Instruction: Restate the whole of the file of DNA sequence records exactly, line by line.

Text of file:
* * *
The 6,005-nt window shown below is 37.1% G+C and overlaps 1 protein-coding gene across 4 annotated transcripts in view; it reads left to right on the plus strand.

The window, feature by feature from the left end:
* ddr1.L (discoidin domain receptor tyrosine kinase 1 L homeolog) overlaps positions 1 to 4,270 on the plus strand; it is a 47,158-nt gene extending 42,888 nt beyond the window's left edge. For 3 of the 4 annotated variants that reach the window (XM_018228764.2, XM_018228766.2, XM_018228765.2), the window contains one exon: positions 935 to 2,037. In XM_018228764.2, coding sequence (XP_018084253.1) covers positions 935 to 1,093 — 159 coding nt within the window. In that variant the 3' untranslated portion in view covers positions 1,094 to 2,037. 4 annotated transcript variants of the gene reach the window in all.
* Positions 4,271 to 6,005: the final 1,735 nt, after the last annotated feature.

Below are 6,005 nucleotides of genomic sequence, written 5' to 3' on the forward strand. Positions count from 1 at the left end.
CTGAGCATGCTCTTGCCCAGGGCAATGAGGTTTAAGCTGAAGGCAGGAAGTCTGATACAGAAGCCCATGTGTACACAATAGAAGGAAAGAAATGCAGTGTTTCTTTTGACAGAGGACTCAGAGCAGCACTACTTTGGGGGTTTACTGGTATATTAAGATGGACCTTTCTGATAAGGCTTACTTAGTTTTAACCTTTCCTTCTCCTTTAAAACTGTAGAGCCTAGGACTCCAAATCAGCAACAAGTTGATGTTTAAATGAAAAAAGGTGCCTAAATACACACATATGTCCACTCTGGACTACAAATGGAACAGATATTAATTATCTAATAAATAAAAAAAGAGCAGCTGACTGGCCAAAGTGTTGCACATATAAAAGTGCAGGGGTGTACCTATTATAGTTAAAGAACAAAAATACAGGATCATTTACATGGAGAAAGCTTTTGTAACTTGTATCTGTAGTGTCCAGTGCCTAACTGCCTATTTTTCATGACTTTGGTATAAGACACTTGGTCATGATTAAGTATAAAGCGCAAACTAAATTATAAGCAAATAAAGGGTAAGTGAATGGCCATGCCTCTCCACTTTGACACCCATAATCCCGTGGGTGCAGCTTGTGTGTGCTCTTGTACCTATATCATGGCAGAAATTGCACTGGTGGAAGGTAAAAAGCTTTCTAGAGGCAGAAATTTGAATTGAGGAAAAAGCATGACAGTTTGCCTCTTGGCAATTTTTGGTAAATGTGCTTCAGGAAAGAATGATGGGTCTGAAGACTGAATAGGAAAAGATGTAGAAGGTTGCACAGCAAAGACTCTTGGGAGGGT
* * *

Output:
The 6,005-nt window shown below is 37.1% G+C and overlaps 1 protein-coding gene across 4 annotated transcripts in view; it reads left to right on the plus strand.

The window, feature by feature from the left end:
* ddr1.L (discoidin domain receptor tyrosine kinase 1 L homeolog) overlaps positions 1 to 4,270 on the plus strand; it is a 47,158-nt gene extending 42,888 nt beyond the window's left edge. For 3 of the 4 annotated variants that reach the window (XM_018228764.2, XM_018228766.2, XM_018228765.2), the window contains one exon: positions 935 to 2,037. In XM_018228764.2, coding sequence (XP_018084253.1) covers positions 935 to 1,093 — 159 coding nt within the window. In that variant the 3' untranslated portion in view covers positions 1,094 to 2,037. 4 annotated transcript variants of the gene reach the window in all.
* Positions 4,271 to 6,005: the final 1,735 nt, after the last annotated feature.

Below are 6,005 nucleotides of genomic sequence, written 5' to 3' on the forward strand. Positions count from 1 at the left end.
CTGAGCATGCTCTTGCCCAGGGCAATGAGGTTTAAGCTGAAGGCAGGAAGTCTGATACAGAAGCCCATGTGTACACAATAGAAGGAAAGAAATGCAGTGTTTCTTTTGACAGAGGACTCAGAGCAGCACTACTTTGGGGGTTTACTGGTATATTAAGATGGACCTTTCTGATAAGGCTTACTTAGTTTTAACCTTTCCTTCTCCTTTAAAACTGTAGAGCCTAGGACTCCAAATCAGCAACAAGTTGATGTTTAAATGAAAAAAGGTGCCTAAATACACACATATGTCCACTCTGGACTACAAATGGAACAGATATTAATTATCTAATAAATAAAAAAAGAGCAGCTGACTGGCCAAAGTGTTGCACATATAAAAGTGCAGGGGTGTACCTATTATAGTTAAAGAACAAAAATACAGGATCATTTACATGGAGAAAGCTTTTGTAACTTGTATCTGTAGTGTCCAGTGCCTAACTGCCTATTTTTCATGACTTTGGTATAAGACACTTGGTCATGATTAAGTATAAAGCGCAAACTAAATTATAAGCAAATAAAGGGTAAGTGAATGGCCATGCCTCTCCACTTTGACACCCATAATCCCGTGGGTGCAGCTTGTGTGTGCTCTTGTACCTATATCATGGCAGAAATTGCACTGGTGGAAGGTAAAAAGCTTTCTAGAGGCAGAAATTTGAATTGAGGAAAAAGCATGACAGTTTGCCTCTTGGCAATTTTTGGTAAATGTGCTTCAGGAAAGAATGATGGGTCTGAAGACTGAATAGGAAAAGATGTAGAAGGTTGCACAGCAAAGACTCTTGGGAGGGT